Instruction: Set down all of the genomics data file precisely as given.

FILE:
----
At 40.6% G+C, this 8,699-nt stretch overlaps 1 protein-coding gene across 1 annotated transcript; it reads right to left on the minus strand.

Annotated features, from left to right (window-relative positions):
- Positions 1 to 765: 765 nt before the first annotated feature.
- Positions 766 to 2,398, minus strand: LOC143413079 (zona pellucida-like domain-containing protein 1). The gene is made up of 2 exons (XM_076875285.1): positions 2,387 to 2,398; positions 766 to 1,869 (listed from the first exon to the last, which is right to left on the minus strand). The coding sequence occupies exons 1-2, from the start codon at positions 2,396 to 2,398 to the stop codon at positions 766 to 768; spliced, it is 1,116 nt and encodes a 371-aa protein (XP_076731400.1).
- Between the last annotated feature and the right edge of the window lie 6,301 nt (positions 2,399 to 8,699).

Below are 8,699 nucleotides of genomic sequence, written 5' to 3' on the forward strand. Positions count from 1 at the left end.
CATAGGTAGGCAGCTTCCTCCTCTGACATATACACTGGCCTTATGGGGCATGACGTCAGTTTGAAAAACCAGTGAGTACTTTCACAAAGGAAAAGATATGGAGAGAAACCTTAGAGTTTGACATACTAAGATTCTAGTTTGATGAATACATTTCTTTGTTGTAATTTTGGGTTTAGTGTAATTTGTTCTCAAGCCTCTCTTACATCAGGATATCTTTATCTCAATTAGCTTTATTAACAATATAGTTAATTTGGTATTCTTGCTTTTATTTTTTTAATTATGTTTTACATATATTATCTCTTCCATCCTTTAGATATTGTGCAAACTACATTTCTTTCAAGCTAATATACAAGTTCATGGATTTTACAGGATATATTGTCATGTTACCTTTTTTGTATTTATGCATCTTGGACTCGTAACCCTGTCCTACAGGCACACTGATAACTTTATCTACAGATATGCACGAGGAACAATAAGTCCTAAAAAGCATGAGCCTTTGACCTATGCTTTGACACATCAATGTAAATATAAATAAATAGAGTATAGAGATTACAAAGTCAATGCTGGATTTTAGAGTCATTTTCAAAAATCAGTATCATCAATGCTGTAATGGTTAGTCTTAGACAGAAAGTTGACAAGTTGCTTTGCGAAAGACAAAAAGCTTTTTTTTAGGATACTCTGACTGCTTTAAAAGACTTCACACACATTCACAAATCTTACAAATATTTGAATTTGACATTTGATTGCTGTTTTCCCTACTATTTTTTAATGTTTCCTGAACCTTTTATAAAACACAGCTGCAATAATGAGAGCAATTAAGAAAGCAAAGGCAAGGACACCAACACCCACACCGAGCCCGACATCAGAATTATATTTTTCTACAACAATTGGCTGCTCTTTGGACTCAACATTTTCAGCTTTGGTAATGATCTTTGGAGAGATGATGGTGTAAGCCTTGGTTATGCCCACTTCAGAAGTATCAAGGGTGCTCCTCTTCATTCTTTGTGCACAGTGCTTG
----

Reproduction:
At 40.6% G+C, this 8,699-nt stretch overlaps 1 protein-coding gene across 1 annotated transcript; it reads right to left on the minus strand.

Annotated features, from left to right (window-relative positions):
- Positions 1 to 765: 765 nt before the first annotated feature.
- Positions 766 to 2,398, minus strand: LOC143413079 (zona pellucida-like domain-containing protein 1). The gene is made up of 2 exons (XM_076875285.1): positions 2,387 to 2,398; positions 766 to 1,869 (listed from the first exon to the last, which is right to left on the minus strand). The coding sequence occupies exons 1-2, from the start codon at positions 2,396 to 2,398 to the stop codon at positions 766 to 768; spliced, it is 1,116 nt and encodes a 371-aa protein (XP_076731400.1).
- Between the last annotated feature and the right edge of the window lie 6,301 nt (positions 2,399 to 8,699).

Below are 8,699 nucleotides of genomic sequence, written 5' to 3' on the forward strand. Positions count from 1 at the left end.
CATAGGTAGGCAGCTTCCTCCTCTGACATATACACTGGCCTTATGGGGCATGACGTCAGTTTGAAAAACCAGTGAGTACTTTCACAAAGGAAAAGATATGGAGAGAAACCTTAGAGTTTGACATACTAAGATTCTAGTTTGATGAATACATTTCTTTGTTGTAATTTTGGGTTTAGTGTAATTTGTTCTCAAGCCTCTCTTACATCAGGATATCTTTATCTCAATTAGCTTTATTAACAATATAGTTAATTTGGTATTCTTGCTTTTATTTTTTTAATTATGTTTTACATATATTATCTCTTCCATCCTTTAGATATTGTGCAAACTACATTTCTTTCAAGCTAATATACAAGTTCATGGATTTTACAGGATATATTGTCATGTTACCTTTTTTGTATTTATGCATCTTGGACTCGTAACCCTGTCCTACAGGCACACTGATAACTTTATCTACAGATATGCACGAGGAACAATAAGTCCTAAAAAGCATGAGCCTTTGACCTATGCTTTGACACATCAATGTAAATATAAATAAATAGAGTATAGAGATTACAAAGTCAATGCTGGATTTTAGAGTCATTTTCAAAAATCAGTATCATCAATGCTGTAATGGTTAGTCTTAGACAGAAAGTTGACAAGTTGCTTTGCGAAAGACAAAAAGCTTTTTTTTAGGATACTCTGACTGCTTTAAAAGACTTCACACACATTCACAAATCTTACAAATATTTGAATTTGACATTTGATTGCTGTTTTCCCTACTATTTTTTAATGTTTCCTGAACCTTTTATAAAACACAGCTGCAATAATGAGAGCAATTAAGAAAGCAAAGGCAAGGACACCAACACCCACACCGAGCCCGACATCAGAATTATATTTTTCTACAACAATTGGCTGCTCTTTGGACTCAACATTTTCAGCTTTGGTAATGATCTTTGGAGAGATGATGGTGTAAGCCTTGGTTATGCCCACTTCAGAAGTATCAAGGGTGCTCCTCTTCATTCTTTGTGCACAGTGCTTG